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Nucleic acids are fundamentally informational macromolecules; their sequence is the cell's genetic operating system and software. The repository of this information lies in DNA that must be copied with unprecedented accuracy precisely once every cell cycle. DNA is repeatedly read out (transcribed) before sending its information out to where it becomes used to program the synthesis of proteins. The integrity of the genetic blueprint is vital to the cell, and yet the structure of DNA is under constant onslaught. Thus precise mechanisms exist to repair damage in DNA; it is the only cellular molecule for which this occurs to a significant extent. DNA undergoes recombination, a kind of molecular cut and join that creates diversity to facilitate evolution, yet also provides an important method of repair. In eukaryotic cells DNA is packaged into chromosomes in a way that allows something like 2 m of nucleic acid to be packed into the cell nucleus, yet remain accessible to the cellular machinery that reads out its genetic information.
By contrast RNA is highly dynamic. It is the worker bee of genetics to the DNA's queen, and an extremely versatile molecule. In the central dogma it is the messenger (mRNA) that passes the information between the DNA library and the protein synthesis factory, yet it does much, much more. In translation of the genetic information it is the key component of the ribosome, as well as the tRNA species that activate and deliver the amino acids and decode the message. In eukaryotic cells the pre-mRNA must be processed by the precise removal of intervening sequences (introns), carried out by a large and dynamic RNA-protein machine called the spliceosome. Failure to do this correctly can lead to disease, and it is now becoming possible to create therapies that correct this. Increasingly we realize that RNA is also involved in critical and complex regulatory processes. RNA can act as a molecular switch responding to small molecules in order to control gene expression. Indeed while most of the information in DNA is not protein coding, almost all of it is transcribed into RNA. We are only just beginning the long journey of understanding what all this non-coding RNA is doing - it is very much the 'dark matter' of biology! Lastly RNA can also accelerate chemical reactions by a million fold or more in the manner of an enzyme. This is very likely of key significance in the origin of life on the planet more than three billion years ago.
Understanding processes involving DNA and RNA at the molecular and chemical level is the central theme of this conference, with a marked structural and mechanistic perspective. Every two years we have a hot topic theme and have previously covered ribosome, spliceosome, exosome, ncRNA regulation, DNA replication initiation, DNA topology and repair at past meetings. In 2022, our hot topic will likely be RNA viruses.
Confirmed Plenary Speakers
Stephen Bell (MIT)
William Greenleaf (Stanford University)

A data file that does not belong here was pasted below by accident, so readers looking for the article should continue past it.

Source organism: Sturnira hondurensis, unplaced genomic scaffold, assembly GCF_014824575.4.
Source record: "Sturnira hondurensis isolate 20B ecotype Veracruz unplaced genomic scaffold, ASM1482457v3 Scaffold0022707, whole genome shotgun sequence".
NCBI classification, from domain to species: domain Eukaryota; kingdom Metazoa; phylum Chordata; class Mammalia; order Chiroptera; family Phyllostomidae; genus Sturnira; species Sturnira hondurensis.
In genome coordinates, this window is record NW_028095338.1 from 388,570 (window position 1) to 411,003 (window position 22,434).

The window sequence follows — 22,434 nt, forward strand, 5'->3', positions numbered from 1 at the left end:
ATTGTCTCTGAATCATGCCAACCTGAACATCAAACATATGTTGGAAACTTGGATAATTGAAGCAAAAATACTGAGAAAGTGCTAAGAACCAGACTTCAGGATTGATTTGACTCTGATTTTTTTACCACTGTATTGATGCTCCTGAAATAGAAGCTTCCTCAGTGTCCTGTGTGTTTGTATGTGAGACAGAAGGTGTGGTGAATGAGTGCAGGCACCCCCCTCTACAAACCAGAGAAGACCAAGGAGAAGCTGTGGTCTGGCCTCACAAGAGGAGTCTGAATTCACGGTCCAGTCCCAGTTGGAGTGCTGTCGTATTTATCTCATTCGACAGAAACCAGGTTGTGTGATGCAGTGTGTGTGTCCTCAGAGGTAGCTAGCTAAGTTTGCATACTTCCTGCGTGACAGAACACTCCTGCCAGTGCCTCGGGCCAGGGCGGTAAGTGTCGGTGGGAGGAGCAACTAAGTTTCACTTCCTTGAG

Karl-Peter Hopfner (Ludwig-Maximilians-Universität München)
Anastasia Khvorova (UMass Medical School)
Adrian Krainer (Cold Spring Harbor Laboratory)
Joan Steitz (Yale School of Medicine)
Gigi Storz (NIH)
Carl Wu (Johns Hopkins University)
Petr Cejka (Institute for Research in Biomedicine)
Kelly Nguyen (University of Cambridge)
Bin Wu (Johns Hopkins University School of Medicine)
Xiaolan Zhao (Memorial Sloan-Kettering Cancer Center)
Ting Zhu (Tsinghua University)
What makes this meeting unique? David Lilley says "I really think it’s in part the unique mechanistic and structural focus (reflecting Wei and my way of thinking). And because we have this unique point of view people get a different perspective, and so the discussion is always very stimulating. That has been the case since the very first meeting in Mexico, where I think we made a real step forward in understanding the mechanism of peptidyl transferase in the ribosome. Another feature of our meetings is the large number of talks we get from participants, that are frequently of a very high standard. This builds on the broadness of our topics and draws everyone into the discussion leaving participants stimulated with an abundance of new ideas."
See what our past participants have said about the Nucleic Acids series:
"Thanks so much for placing me on the meeting agenda, and I really had a most great time at this meeting. It was a perfect size - I made new friends, some were brand new, and some existed and were made stronger. So the meeting was much more bountiful to me than the ability to present my work, by a long shot. I totally loved thinking of chemical mechanisms, as it reminded me of my grad work, and it is so very lovely to be back in that chemical mind frame. I miss it."
"Outstanding organisation, lovely location, excellent science."
"Thank you for an amazing conference!"
"I had a great time. Loved the meeting, beach and sun."
Take advantage of this fantastic opportunity for students! Fully paying academics can bring a student for only $890. Unfortunately, Postdocs are not eligible. Both registration packages include; accommodation for the 20, 21, 22 Feb 2022 (on a shared basis for students) and a food and beverage package for the conference period. Once registered, please contact Chloe Trundle to obtain a special registration link for your student.